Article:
Mayor Ben Cantu wants Manteca to stop being cheap.
And the place he wants the city to start with is literally designed to serve as a sign for everyone that says Manteca knows how to do things right.
Cantu successfully made his case to reject a staff proposal to spend $6,125 on signs at seven different major entry points so visitors will know that they are welcome in The Family City.
The sign discussion came up at last Tuesday’s council meeting.
Instead of the placing what Cantu called “little tiny blue signs” he wants to go with six or seven signs similar to the design staff resurrected from a 2011 proposal for a 20-foot high, 8½-foot wide sign on East Highway 120 in front of the South San Joaquin Irrigation District office that also included an LED display to promote community events.
At in 2011 Manteca had budgeted $200,000 for signage. That included $40,000 for 44 wayfaring signs with the bulk to go toward the larger sign with an LED billboard.
“Frankly, what we have before us is cheap,” said Cantu said of the $6,125 proposal. “I’ve gone through too many decades of the city doing cheap and being cheap for 20 years. My position is to do it right the first time even if it costs a little bit of money.”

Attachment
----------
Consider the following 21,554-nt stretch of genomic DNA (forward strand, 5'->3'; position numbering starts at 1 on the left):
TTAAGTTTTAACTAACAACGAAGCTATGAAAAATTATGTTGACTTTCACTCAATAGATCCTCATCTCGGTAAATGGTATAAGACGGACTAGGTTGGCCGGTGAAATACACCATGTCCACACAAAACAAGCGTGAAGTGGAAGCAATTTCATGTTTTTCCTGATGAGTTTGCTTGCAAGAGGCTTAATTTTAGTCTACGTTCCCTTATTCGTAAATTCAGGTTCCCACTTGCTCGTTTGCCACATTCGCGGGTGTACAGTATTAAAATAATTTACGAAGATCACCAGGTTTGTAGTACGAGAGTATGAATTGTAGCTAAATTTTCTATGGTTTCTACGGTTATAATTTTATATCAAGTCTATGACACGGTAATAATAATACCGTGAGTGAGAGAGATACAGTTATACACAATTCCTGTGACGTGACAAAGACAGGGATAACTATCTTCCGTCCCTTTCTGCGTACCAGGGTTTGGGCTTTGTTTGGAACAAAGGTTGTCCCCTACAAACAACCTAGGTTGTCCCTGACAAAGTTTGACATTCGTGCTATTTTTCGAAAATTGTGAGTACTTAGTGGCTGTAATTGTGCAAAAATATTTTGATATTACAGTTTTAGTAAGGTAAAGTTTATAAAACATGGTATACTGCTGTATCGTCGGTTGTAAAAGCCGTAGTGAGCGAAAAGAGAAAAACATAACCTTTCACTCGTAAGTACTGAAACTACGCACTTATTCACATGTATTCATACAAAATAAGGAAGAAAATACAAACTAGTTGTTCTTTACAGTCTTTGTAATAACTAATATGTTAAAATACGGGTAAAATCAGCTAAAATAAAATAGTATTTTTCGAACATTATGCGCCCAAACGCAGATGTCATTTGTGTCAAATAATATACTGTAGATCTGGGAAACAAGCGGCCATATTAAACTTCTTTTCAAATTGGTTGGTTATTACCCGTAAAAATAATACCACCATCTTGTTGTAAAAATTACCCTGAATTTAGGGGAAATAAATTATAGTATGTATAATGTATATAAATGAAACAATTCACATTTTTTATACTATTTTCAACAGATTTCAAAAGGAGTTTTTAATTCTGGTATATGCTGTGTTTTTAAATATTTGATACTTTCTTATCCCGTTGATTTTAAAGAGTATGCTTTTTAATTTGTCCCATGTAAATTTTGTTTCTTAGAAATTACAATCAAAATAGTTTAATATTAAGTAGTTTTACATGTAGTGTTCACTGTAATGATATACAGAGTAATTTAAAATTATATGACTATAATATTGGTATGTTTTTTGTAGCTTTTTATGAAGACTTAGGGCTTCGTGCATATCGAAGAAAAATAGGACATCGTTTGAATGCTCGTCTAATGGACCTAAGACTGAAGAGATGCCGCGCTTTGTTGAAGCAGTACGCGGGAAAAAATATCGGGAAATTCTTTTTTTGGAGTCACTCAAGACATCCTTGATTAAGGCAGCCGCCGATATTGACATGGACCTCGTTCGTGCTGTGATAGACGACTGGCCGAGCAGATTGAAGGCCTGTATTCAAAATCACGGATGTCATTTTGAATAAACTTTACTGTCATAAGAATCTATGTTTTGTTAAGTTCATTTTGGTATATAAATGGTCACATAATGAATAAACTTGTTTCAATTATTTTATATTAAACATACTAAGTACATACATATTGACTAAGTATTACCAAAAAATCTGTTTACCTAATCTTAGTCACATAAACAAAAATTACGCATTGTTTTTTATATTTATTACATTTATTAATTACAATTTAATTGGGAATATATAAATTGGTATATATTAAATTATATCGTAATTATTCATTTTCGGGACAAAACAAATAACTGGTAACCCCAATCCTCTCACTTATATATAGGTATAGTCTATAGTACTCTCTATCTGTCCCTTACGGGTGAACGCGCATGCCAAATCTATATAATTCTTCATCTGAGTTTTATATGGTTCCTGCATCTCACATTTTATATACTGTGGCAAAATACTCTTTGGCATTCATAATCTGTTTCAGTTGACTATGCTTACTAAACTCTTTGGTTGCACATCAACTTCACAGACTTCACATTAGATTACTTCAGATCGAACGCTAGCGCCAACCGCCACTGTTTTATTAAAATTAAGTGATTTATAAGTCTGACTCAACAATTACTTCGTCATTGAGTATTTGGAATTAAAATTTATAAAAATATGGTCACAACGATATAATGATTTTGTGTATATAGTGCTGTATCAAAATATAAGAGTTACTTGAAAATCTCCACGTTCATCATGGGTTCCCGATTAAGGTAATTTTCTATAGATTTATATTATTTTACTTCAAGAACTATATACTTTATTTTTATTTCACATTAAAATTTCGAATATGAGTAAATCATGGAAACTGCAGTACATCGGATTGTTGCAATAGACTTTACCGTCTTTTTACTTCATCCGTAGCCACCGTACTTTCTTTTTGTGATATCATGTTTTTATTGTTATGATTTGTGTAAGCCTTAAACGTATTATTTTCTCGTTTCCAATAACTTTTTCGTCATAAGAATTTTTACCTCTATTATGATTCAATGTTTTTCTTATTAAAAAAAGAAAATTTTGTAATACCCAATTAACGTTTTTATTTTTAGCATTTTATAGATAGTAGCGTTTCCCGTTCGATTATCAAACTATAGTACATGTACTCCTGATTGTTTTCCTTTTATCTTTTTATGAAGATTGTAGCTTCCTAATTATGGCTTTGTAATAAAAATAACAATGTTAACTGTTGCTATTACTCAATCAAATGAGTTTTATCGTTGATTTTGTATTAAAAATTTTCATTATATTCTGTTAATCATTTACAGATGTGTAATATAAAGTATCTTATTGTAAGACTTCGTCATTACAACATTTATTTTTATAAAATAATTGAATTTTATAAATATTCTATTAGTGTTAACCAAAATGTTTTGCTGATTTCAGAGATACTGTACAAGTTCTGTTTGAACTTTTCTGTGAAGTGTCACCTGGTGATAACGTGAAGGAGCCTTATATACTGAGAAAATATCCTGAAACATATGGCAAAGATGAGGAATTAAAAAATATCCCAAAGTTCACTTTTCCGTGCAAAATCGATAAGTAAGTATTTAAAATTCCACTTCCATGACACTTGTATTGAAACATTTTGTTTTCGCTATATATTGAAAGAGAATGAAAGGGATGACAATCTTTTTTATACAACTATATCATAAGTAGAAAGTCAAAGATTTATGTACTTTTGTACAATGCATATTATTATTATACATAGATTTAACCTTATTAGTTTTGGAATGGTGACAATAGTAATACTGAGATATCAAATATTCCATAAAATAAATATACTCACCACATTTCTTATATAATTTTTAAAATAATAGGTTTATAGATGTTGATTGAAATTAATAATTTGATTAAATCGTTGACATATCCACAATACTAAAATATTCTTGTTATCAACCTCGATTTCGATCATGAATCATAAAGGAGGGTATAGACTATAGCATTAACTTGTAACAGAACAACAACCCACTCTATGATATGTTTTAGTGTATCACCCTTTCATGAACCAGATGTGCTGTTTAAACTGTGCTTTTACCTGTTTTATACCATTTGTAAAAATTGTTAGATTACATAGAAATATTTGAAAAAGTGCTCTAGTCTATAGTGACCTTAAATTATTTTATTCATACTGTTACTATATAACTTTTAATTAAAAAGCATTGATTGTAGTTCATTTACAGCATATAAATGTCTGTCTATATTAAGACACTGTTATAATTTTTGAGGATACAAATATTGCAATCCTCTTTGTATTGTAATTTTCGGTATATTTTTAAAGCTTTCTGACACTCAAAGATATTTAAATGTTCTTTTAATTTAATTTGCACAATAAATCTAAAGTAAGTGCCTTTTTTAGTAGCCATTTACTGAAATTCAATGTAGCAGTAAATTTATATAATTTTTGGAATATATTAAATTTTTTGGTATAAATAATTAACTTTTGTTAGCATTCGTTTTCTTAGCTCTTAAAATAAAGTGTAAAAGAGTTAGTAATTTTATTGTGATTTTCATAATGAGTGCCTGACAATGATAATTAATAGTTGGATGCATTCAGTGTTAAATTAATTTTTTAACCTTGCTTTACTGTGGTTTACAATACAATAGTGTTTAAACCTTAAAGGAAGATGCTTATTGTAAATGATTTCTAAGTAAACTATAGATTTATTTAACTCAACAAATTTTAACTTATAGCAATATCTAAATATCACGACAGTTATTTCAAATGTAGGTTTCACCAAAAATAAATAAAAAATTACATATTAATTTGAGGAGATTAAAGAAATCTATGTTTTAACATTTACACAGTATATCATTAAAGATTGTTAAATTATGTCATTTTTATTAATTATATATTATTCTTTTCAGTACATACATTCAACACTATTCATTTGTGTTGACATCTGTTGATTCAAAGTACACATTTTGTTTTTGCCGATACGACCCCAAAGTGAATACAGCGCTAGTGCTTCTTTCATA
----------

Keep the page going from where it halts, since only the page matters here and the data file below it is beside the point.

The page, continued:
The seven signs staff had proposed to dovetail in terms of design with 46 wayfaring signs the council in February approved spending $51,910 to create and install were compared in size and looks to ones Lathrop has off Interstate 5 in several spots and Ripon has facing northbound traffic on Highway 99 at the Main Street exit.
After Councilman Gary Singh suggested deploying several of the smaller signs and using larger gateway signs at two or three locations, Cantu dismissed the proposal as ineffective.
“. . . those little signs there might work great in Ripon and it might work great in Lathrop but in a community of 82,000 that’s trying to project a little bit of wealth and a little bit of good quality of life, I’m afraid that doesn’t do it.”
Cantu said the city needed to spend some money for signs at six or seven locations.
“I’m not talking about $7,000,” Cantu said “I’m talking about some money for a substantial sign that says welcome to Manteca. I’m not in favor of doing any of this unless we do it right.”
Cantu made it clear he didn’t want to do what Ripon or Lathrop has done.
“This is Manteca, this is not Ripon, this is not Lathrop,” Cantu said. “If you’re going to do a sign and then you want it to stand out make it stand out saying this is our town. That little blue sign is going to get lost. You’re not going to see it.”
Cantu said the similar sign that Lathrop has to what municipal staff is proposing doesn’t do Manteca’s neighboring city justice.
“When I drive off of I-5 into Lathrop and I see that little tiny sign at that intersection I hope someday that some truck rolls right over it,” Cantu said. “It doesn’t reflect the quality of that community,”
The council ended up directing staff to return at a future date with cost estimates on the larger signs.
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